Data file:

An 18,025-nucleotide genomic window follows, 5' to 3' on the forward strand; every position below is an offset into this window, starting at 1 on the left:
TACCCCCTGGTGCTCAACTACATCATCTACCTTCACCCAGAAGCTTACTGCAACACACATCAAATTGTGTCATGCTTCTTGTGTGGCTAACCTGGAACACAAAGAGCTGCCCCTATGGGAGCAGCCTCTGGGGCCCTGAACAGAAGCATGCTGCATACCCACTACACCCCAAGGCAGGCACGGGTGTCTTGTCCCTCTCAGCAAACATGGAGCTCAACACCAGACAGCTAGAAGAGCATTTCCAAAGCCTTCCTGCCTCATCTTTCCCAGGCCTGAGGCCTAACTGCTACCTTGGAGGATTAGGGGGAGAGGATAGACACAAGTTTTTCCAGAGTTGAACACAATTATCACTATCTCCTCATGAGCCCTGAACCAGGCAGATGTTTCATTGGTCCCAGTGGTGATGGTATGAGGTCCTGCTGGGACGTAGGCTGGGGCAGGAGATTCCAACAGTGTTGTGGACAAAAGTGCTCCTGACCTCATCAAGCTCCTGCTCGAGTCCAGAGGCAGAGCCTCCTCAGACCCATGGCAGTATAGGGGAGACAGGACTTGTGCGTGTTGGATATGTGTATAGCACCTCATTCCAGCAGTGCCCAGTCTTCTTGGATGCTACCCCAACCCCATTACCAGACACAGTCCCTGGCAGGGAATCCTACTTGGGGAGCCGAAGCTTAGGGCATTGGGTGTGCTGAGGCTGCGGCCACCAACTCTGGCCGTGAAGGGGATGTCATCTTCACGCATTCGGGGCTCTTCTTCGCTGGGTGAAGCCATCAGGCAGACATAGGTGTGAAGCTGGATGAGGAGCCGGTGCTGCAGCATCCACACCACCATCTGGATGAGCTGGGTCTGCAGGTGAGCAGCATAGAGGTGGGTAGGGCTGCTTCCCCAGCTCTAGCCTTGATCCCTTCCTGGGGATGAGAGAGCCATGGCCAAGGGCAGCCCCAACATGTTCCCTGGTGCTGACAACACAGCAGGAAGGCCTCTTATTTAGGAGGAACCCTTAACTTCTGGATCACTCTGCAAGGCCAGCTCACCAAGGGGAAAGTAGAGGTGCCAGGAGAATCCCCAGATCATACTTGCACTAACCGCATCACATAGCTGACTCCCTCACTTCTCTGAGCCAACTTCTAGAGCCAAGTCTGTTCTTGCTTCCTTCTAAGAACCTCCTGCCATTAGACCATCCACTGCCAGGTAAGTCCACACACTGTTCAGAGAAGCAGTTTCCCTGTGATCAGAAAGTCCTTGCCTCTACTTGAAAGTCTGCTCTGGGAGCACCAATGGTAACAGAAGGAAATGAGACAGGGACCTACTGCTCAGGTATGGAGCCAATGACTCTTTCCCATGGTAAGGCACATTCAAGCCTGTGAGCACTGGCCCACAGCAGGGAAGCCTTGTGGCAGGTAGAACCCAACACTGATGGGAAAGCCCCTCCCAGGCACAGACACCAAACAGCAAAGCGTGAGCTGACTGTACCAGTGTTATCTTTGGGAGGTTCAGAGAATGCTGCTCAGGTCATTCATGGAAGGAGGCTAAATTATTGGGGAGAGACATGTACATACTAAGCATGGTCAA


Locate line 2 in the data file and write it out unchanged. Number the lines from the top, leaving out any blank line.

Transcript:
TACCCCCTGGTGCTCAACTACATCATCTACCTTCACCCAGAAGCTTACTGCAACACACATCAAATTGTGTCATGCTTCTTGTGTGGCTAACCTGGAACACAAAGAGCTGCCCCTATGGGAGCAGCCTCTGGGGCCCTGAACAGAAGCATGCTGCATACCCACTACACCCCAAGGCAGGCACGGGTGTCTTGTCCCTCTCAGCAAACATGGAGCTCAACACCAGACAGCTAGAAGAGCATTTCCAAAGCCTTCCTGCCTCATCTTTCCCAGGCCTGAGGCCTAACTGCTACCTTGGAGGATTAGGGGGAGAGGATAGACACAAGTTTTTCCAGAGTTGAACACAATTATCACTATCTCCTCATGAGCCCTGAACCAGGCAGATGTTTCATTGGTCCCAGTGGTGATGGTATGAGGTCCTGCTGGGACGTAGGCTGGGGCAGGAGATTCCAACAGTGTTGTGGACAAAAGTGCTCCTGACCTCATCAAGCTCCTGCTCGAGTCCAGAGGCAGAGCCTCCTCAGACCCATGGCAGTATAGGGGAGACAGGACTTGTGCGTGTTGGATATGTGTATAGCACCTCATTCCAGCAGTGCCCAGTCTTCTTGGATGCTACCCCAACCCCATTACCAGACACAGTCCCTGGCAGGGAATCCTACTTGGGGAGCCGAAGCTTAGGGCATTGGGTGTGCTGAGGCTGCGGCCACCAACTCTGGCCGTGAAGGGGATGTCATCTTCACGCATTCGGGGCTCTTCTTCGCTGGGTGAAGCCATCAGGCAGACATAGGTGTGAAGCTGGATGAGGAGCCGGTGCTGCAGCATCCACACCACCATCTGGATGAGCTGGGTCTGCAGGTGAGCAGCATAGAGGTGGGTAGGGCTGCTTCCCCAGCTCTAGCCTTGATCCCTTCCTGGGGATGAGAGAGCCATGGCCAAGGGCAGCCCCAACATGTTCCCTGGTGCTGACAACACAGCAGGAAGGCCTCTTATTTAGGAGGAACCCTTAACTTCTGGATCACTCTGCAAGGCCAGCTCACCAAGGGGAAAGTAGAGGTGCCAGGAGAATCCCCAGATCATACTTGCACTAACCGCATCACATAGCTGACTCCCTCACTTCTCTGAGCCAACTTCTAGAGCCAAGTCTGTTCTTGCTTCCTTCTAAGAACCTCCTGCCATTAGACCATCCACTGCCAGGTAAGTCCACACACTGTTCAGAGAAGCAGTTTCCCTGTGATCAGAAAGTCCTTGCCTCTACTTGAAAGTCTGCTCTGGGAGCACCAATGGTAACAGAAGGAAATGAGACAGGGACCTACTGCTCAGGTATGGAGCCAATGACTCTTTCCCATGGTAAGGCACATTCAAGCCTGTGAGCACTGGCCCACAGCAGGGAAGCCTTGTGGCAGGTAGAACCCAACACTGATGGGAAAGCCCCTCCCAGGCACAGACACCAAACAGCAAAGCGTGAGCTGACTGTACCAGTGTTATCTTTGGGAGGTTCAGAGAATGCTGCTCAGGTCATTCATGGAAGGAGGCTAAATTATTGGGGAGAGACATGTACATACTAAGCATGGTCAA